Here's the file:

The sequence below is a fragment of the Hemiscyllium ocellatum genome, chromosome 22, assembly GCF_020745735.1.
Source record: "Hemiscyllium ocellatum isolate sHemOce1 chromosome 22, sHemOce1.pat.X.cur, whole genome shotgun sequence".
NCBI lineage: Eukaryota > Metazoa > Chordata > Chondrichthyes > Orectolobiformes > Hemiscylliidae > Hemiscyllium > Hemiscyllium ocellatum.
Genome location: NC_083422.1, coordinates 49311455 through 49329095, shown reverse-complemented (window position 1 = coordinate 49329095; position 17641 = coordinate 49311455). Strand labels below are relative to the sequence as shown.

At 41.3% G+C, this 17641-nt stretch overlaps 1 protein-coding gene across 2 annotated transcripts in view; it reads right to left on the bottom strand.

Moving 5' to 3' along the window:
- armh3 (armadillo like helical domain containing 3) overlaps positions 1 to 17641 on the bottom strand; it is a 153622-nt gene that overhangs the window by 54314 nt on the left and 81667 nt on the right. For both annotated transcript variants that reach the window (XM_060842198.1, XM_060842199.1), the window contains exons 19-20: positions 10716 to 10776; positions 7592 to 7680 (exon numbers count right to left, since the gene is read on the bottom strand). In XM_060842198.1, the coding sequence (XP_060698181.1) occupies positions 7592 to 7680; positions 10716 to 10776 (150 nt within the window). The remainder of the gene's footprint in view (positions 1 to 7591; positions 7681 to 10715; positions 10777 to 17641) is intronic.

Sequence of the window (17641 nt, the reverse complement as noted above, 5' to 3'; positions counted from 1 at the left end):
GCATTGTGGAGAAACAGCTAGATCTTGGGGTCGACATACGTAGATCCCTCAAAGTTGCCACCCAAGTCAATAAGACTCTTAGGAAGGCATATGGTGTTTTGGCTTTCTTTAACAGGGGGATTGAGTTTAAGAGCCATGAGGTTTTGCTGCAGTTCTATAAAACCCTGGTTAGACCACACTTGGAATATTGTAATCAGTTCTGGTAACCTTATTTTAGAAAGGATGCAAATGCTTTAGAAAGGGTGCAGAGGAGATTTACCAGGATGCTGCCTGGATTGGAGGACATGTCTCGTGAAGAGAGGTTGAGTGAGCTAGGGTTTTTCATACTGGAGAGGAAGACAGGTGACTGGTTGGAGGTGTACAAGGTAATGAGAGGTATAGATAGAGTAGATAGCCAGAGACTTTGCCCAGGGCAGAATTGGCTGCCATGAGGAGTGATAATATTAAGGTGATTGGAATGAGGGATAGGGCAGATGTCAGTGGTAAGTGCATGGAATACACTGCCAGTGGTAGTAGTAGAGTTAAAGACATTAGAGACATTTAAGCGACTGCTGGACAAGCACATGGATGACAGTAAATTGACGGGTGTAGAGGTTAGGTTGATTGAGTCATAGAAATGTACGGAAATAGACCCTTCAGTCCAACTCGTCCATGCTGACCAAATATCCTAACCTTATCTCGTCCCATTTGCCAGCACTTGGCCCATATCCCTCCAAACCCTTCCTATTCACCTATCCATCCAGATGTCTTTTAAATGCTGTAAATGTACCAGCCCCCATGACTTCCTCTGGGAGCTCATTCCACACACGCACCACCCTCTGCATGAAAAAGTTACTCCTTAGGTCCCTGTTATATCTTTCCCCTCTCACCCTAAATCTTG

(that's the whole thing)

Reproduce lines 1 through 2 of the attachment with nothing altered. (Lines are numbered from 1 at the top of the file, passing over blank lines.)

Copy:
The sequence below is a fragment of the Hemiscyllium ocellatum genome, chromosome 22, assembly GCF_020745735.1.
Source record: "Hemiscyllium ocellatum isolate sHemOce1 chromosome 22, sHemOce1.pat.X.cur, whole genome shotgun sequence".